With the continued growth of nonprofit financial activity, media reports of abuses, additional pressures on lawmakers from contentious social issues, and the permanent war on terrorism, discussion regarding legitimate versus illegitimate controls on nonprofit activity is likely to continue to grow. The IRS’s regulatory appetite was greatly diminished by revelations that IRS employees were screening new organization exemption applications against code words like “tea party,” “Patriots,” “9/12 Project,” “progressive,” “occupy,” “Israel,” “open source software,” “medical marijuana,” and “occupied territory advocacy.”12 Under pressure from Republican members of Congress, IRS Exempt Organization Director Lois Lerner invoked the Fifth Amendment and subsequently resigned; the Exempt Organization division has been a lesser presence since that time. Due to the ongoing tensions between nonprofit organizations and government agencies, it is in the best interest of nonprofits to do four things:

  • Educate the public about their role as vehicles of free speech and association in our democracy;
  • Resist government controls that are aimed at limiting these rights;
  • Proactively ensure that reasonable government controls are in place to protect the public’s contributions and organizations from fraud, theft, and insider transactions; and
  • Support reasonable campaign finance reforms, so that the voices of plain citizens and plain organizations are not overwhelmed by a political-spending arms race.

Notes

  1. For a list of the countries, see the ICNL’s Online Library.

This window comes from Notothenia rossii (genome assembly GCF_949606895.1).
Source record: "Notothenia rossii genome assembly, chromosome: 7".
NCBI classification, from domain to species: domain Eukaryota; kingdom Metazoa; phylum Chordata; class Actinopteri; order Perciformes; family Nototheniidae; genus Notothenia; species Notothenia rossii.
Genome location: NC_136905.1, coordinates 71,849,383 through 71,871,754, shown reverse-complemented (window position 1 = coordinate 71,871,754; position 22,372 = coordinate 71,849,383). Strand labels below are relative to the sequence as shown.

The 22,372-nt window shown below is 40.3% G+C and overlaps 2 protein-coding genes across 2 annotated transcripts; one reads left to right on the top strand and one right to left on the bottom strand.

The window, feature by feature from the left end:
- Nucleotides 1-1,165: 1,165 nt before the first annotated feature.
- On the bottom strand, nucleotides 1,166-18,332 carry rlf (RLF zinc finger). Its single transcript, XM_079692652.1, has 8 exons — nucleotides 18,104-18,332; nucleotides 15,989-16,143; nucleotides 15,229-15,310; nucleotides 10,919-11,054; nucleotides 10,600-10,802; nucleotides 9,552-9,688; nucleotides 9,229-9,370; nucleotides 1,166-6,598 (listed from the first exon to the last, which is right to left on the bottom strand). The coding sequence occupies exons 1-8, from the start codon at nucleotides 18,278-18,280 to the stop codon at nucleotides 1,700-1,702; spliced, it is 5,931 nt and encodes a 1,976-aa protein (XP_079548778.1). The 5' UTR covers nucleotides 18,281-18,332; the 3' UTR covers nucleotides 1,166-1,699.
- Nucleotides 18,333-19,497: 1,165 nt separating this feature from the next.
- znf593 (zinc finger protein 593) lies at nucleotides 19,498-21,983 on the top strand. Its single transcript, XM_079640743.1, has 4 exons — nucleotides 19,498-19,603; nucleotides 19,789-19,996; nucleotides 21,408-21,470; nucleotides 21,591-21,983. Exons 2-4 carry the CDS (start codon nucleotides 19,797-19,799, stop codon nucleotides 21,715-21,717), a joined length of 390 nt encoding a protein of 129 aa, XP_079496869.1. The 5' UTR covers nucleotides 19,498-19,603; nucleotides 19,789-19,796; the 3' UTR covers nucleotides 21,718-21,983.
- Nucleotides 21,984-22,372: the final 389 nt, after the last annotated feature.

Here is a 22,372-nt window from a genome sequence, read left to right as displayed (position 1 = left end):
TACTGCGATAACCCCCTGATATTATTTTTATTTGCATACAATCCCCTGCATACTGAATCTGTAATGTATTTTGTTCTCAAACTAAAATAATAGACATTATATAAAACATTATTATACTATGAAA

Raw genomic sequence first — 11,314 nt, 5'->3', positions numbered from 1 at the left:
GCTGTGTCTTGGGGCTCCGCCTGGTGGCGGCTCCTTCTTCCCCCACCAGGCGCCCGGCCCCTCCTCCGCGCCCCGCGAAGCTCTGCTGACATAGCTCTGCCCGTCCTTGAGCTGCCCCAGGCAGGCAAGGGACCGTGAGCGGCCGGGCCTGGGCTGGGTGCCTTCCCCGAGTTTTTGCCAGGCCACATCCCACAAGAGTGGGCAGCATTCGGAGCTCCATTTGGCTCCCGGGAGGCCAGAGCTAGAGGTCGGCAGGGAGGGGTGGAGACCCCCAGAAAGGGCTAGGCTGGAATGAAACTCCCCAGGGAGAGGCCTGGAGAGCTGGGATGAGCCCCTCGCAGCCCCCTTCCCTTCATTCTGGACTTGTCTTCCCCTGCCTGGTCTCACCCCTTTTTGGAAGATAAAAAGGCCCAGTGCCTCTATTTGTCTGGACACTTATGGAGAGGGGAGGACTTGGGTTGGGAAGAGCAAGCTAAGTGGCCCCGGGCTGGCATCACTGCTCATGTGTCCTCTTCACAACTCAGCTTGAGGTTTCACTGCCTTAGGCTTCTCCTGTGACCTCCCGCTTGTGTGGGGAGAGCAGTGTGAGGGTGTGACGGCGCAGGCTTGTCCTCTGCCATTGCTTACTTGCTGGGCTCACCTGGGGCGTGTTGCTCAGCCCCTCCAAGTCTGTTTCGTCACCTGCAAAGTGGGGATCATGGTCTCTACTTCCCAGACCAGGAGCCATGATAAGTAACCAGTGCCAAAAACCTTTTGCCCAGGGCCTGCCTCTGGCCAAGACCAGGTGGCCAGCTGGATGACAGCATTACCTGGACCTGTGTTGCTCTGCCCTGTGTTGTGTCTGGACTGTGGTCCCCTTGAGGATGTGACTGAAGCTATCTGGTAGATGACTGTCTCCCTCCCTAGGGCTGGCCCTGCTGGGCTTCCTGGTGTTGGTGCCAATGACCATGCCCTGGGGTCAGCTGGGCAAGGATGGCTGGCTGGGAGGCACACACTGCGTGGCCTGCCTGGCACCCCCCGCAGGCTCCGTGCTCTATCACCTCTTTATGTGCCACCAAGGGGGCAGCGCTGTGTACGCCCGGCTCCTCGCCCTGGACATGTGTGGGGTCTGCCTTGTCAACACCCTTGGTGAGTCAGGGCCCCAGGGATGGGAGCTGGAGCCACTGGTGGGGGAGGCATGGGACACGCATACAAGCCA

2. Brice S. McKeever, The Nonprofit Sector in Brief 2015: Public Charities, Giving, and Volunteering (Washington, DC: Center on Nonprofits and Philanthropy at the Urban Institute, October 2015).
  3. Affinity, “Charitable Registration States Map,” Fundraising Registration website, accessed May 31, 2016.
  4. NAACP v. Alabama, 357 U.S. 449 (1958).
  5. Village of Schaumburg v. Citizens for a Better Environment, 444 U.S. 620 (1980).
  6. Rust v. Sullivan, 500 U.S. 173 (1991).
  7. Regan v. Taxation with Representation, 461 U.S. 540 (1983).
  8. Rick Cohen, “America’s Worst Charities Enriching For-Profit Telemarketers,” NPQ Newswire, June 7, 2013.
  9. Illinois ex rel. Madigan v. Telemarketing Associates, Inc., 538 U.S. 600 (2003).
  10. Citizens United v. Federal Election Commission, 558 U.S. 310 (2010).
  11. Ibid.
  12. Richard Rubin and Julie Bykowicz, “IRS Look at Progressive Groups Complicates Controversy,” Bloomberg News, June 25, 2013; and Ryan Chittum, “The IRS scandal unwinds: And Peggy Noonan pushes crazy conspiracy theories in the WSJ,” Columbia Journalism Review, June 25, 2013.
  • Delia Coleman

    Great piece, Jon.